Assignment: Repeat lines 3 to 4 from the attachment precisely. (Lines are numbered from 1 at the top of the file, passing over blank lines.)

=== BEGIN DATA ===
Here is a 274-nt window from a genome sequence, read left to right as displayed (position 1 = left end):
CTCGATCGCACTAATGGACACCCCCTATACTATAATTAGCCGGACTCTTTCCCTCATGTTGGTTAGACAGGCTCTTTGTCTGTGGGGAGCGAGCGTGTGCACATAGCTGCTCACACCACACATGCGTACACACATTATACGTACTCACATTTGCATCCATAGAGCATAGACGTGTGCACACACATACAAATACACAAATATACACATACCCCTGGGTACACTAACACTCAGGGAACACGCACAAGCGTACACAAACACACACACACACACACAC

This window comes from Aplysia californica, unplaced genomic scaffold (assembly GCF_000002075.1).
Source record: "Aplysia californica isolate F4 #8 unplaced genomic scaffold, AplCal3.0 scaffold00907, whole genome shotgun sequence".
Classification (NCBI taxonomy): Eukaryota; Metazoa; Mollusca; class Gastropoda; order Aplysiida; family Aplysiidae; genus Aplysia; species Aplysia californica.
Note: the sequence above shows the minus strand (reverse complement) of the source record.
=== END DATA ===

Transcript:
This window comes from Aplysia californica, unplaced genomic scaffold (assembly GCF_000002075.1).
Source record: "Aplysia californica isolate F4 #8 unplaced genomic scaffold, AplCal3.0 scaffold00907, whole genome shotgun sequence".